Welcome to guest blogger Kyra Ostendorf, Redleaf Press® Acquisitions and Development Editor. She was part of the editorial team that worked on the just-published Healthy Children, Healthy Lives: The Wellness Guide for Early Childhood Programs. Read on for Kyra’s reflections on this terrific new resource.
I’m a mom of two boys: Nelson just started fifth grade and Malcolm just started kindergarten. I wish their child care programs would have had Healthy Children, Healthy Lives when they were attending! There’s so much to do to help young children be healthy, and most of it is so easily done. I hope programs across the country and around the world use this book.
At home, my husband and I are intentional about what our family eats, how much screen time our boys have, and quite a few other things that Healthy Children, Healthy Lives addresses. And, we talk about why we eat whole grains, minimally processed foods, organic fruits and vegetables, and milk and dairy products without growth hormones. I think it’s making an impression: just the other day, Nelson said that one of his friend’s family does not care about what they eat. I asked, “What do you mean?” and he replied, “They just don’t eat as healthy as we do.” He wasn’t complaining or judging. He was just making an observation.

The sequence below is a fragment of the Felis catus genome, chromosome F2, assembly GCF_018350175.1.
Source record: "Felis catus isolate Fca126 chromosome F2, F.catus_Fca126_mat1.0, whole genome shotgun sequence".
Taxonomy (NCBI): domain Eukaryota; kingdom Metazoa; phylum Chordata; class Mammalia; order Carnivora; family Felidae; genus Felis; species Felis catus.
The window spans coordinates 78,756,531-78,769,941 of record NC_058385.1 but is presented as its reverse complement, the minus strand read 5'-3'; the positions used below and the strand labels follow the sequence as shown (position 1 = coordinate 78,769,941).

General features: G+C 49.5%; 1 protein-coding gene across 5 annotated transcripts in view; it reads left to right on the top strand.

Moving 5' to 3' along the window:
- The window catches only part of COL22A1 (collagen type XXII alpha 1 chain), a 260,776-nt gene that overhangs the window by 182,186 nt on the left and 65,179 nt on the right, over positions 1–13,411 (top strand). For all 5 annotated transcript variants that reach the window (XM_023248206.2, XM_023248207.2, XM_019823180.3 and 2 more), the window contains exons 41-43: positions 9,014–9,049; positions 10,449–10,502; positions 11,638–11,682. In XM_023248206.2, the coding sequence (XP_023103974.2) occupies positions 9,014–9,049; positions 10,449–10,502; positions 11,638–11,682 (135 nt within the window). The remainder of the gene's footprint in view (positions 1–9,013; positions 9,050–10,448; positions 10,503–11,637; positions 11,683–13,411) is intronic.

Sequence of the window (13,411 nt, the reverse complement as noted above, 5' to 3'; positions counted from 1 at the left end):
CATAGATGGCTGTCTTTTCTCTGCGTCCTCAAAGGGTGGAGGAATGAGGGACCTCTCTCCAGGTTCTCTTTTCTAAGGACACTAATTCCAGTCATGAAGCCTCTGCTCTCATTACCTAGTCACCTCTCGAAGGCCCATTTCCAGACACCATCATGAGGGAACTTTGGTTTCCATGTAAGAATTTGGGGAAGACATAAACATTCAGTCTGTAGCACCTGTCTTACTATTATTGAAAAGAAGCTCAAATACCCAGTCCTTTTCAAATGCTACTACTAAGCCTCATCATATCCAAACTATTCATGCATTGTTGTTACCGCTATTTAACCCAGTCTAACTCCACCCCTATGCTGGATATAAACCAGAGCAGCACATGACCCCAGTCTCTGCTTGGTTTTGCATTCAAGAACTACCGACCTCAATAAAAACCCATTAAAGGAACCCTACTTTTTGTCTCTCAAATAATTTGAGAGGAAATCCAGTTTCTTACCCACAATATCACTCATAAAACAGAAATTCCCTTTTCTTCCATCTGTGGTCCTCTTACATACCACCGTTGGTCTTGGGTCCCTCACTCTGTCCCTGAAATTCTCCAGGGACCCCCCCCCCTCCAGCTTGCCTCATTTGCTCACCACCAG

As a ten-year-old, Nelson knows to read food labels and check for the sugar content and any ingredients he can’t pronounce. And even Malcolm will ask, “Does it have too much sugar?” That’s not to say that they don’t eat candy or other sweets at home — they do! In fact, I’ve been known to take them to the candy store so they can pick out what they like. I’m okay with them eating sweets if it’s something they really like and it’s on occasion, not every day. Most days they just have fruit for dessert.
When authors Rachel Robertson and Sharon Bergen approached Redleaf with a few ideas for publication, Healthy Children, Healthy Lives was the one that I was most excited about. That was over a year ago and I’m still excited. Healthy Children, Healthy Lives is an important resource for early childhood programs working to support the whole child. I hope you will use this book to guide policies and practices to greatly improve the health and well-being of young children and their families.
The book will show you how to make a few simple changes right away. Then, take the time to identify some things that may take more energy to change. I know the children and their families will benefit from your healthier program. And, if you’re motivated, the Go Green Rating Scale for Early Childhood Settings is another great resource for evaluating and improving the health of your facility, which in turn impacts the children and adults who spend time there.
Learn more about Healthy Children, Healthy Lives: The Wellness Guide for Early Childhood Programs and authors Sharon Bergen, PhD, and Rachel Robertson, MA.